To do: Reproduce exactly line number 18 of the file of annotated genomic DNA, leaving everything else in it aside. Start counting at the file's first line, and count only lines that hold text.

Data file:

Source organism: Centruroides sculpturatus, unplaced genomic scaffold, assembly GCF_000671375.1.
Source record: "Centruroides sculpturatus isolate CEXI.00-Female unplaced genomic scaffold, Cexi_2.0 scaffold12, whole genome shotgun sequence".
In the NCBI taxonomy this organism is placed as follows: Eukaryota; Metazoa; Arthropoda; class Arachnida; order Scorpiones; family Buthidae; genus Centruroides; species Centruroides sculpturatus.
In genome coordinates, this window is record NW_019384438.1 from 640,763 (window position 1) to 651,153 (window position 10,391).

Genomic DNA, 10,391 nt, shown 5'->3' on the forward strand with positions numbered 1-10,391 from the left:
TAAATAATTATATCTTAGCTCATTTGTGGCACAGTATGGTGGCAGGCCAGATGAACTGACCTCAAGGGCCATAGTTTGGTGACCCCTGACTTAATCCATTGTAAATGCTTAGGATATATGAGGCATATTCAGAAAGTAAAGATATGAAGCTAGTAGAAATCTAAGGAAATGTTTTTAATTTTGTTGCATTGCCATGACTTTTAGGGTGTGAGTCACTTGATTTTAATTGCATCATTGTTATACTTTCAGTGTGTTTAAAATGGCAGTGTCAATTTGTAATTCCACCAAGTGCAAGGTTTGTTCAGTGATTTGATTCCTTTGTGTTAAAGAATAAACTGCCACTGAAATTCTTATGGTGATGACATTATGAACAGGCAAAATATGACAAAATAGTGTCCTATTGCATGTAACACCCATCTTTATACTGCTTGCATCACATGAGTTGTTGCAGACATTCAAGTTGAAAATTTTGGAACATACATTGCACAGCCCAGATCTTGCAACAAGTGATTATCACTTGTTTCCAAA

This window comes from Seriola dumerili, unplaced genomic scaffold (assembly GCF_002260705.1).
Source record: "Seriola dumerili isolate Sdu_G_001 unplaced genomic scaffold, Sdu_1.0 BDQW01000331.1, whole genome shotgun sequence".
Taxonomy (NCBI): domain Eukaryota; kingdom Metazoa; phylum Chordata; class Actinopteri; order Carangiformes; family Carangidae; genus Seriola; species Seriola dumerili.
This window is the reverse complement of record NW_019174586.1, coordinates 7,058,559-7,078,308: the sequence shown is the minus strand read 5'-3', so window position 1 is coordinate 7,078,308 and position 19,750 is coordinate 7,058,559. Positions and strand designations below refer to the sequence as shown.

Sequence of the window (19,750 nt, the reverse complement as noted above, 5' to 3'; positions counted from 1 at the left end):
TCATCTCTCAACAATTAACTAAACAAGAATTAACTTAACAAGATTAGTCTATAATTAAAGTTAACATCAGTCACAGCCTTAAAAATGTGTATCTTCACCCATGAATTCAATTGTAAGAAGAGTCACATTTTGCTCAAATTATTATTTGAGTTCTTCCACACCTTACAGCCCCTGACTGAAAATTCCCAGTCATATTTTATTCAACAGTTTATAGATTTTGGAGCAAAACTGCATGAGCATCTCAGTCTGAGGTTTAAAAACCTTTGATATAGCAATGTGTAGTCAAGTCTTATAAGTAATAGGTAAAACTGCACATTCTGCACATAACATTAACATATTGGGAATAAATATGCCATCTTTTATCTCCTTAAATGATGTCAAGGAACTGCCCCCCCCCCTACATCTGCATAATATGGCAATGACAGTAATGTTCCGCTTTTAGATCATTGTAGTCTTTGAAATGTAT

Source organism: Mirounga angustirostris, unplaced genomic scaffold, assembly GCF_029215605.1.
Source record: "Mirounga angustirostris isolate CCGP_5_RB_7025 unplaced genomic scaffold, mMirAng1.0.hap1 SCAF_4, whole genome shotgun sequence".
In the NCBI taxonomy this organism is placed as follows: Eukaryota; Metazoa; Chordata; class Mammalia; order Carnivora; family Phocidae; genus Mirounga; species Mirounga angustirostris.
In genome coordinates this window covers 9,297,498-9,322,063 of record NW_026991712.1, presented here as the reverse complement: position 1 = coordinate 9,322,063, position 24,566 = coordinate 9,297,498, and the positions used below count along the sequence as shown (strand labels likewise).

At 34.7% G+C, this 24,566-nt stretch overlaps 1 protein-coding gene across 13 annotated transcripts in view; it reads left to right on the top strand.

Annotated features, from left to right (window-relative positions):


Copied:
Annotated features, from left to right (window-relative positions):